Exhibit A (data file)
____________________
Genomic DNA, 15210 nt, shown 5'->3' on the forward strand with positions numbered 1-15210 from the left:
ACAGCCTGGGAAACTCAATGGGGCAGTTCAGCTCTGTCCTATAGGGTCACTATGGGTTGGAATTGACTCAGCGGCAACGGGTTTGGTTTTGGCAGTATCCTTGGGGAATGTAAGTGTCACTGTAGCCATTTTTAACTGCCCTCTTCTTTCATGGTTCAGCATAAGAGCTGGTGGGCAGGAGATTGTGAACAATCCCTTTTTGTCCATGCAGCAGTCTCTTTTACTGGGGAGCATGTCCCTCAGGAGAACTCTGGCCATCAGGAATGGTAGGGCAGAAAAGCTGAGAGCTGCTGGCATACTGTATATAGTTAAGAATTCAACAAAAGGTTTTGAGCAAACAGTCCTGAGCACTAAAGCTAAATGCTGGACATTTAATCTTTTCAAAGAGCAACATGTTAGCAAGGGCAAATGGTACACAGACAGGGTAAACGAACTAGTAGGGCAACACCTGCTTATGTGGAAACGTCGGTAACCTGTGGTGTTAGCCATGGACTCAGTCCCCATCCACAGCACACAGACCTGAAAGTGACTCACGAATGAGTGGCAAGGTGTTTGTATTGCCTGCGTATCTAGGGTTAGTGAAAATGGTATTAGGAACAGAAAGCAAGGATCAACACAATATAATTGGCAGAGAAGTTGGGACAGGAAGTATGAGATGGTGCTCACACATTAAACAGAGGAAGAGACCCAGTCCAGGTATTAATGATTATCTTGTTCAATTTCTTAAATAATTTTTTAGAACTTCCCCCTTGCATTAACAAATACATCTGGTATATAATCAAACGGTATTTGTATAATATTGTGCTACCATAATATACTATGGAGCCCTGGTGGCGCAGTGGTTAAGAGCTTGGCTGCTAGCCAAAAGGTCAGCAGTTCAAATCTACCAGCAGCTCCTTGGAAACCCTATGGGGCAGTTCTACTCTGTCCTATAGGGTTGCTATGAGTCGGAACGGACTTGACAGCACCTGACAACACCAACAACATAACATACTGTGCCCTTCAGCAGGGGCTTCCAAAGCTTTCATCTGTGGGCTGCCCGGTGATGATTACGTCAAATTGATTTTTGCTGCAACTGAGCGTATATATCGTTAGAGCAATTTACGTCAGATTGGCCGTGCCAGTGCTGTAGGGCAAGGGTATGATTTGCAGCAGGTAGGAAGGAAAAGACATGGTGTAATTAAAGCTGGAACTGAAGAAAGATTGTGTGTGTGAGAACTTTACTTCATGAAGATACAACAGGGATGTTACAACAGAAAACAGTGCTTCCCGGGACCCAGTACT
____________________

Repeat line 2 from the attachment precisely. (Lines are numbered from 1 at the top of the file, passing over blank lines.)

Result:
ACAGCCTGGGAAACTCAATGGGGCAGTTCAGCTCTGTCCTATAGGGTCACTATGGGTTGGAATTGACTCAGCGGCAACGGGTTTGGTTTTGGCAGTATCCTTGGGGAATGTAAGTGTCACTGTAGCCATTTTTAACTGCCCTCTTCTTTCATGGTTCAGCATAAGAGCTGGTGGGCAGGAGATTGTGAACAATCCCTTTTTGTCCATGCAGCAGTCTCTTTTACTGGGGAGCATGTCCCTCAGGAGAACTCTGGCCATCAGGAATGGTAGGGCAGAAAAGCTGAGAGCTGCTGGCATACTGTATATAGTTAAGAATTCAACAAAAGGTTTTGAGCAAACAGTCCTGAGCACTAAAGCTAAATGCTGGACATTTAATCTTTTCAAAGAGCAACATGTTAGCAAGGGCAAATGGTACACAGACAGGGTAAACGAACTAGTAGGGCAACACCTGCTTATGTGGAAACGTCGGTAACCTGTGGTGTTAGCCATGGACTCAGTCCCCATCCACAGCACACAGACCTGAAAGTGACTCACGAATGAGTGGCAAGGTGTTTGTATTGCCTGCGTATCTAGGGTTAGTGAAAATGGTATTAGGAACAGAAAGCAAGGATCAACACAATATAATTGGCAGAGAAGTTGGGACAGGAAGTATGAGATGGTGCTCACACATTAAACAGAGGAAGAGACCCAGTCCAGGTATTAATGATTATCTTGTTCAATTTCTTAAATAATTTTTTAGAACTTCCCCCTTGCATTAACAAATACATCTGGTATATAATCAAACGGTATTTGTATAATATTGTGCTACCATAATATACTATGGAGCCCTGGTGGCGCAGTGGTTAAGAGCTTGGCTGCTAGCCAAAAGGTCAGCAGTTCAAATCTACCAGCAGCTCCTTGGAAACCCTATGGGGCAGTTCTACTCTGTCCTATAGGGTTGCTATGAGTCGGAACGGACTTGACAGCACCTGACAACACCAACAACATAACATACTGTGCCCTTCAGCAGGGGCTTCCAAAGCTTTCATCTGTGGGCTGCCCGGTGATGATTACGTCAAATTGATTTTTGCTGCAACTGAGCGTATATATCGTTAGAGCAATTTACGTCAGATTGGCCGTGCCAGTGCTGTAGGGCAAGGGTATGATTTGCAGCAGGTAGGAAGGAAAAGACATGGTGTAATTAAAGCTGGAACTGAAGAAAGATTGTGTGTGTGAGAACTTTACTTCATGAAGATACAACAGGGATGTTACAACAGAAAACAGTGCTTCCCGGGACCCAGTACT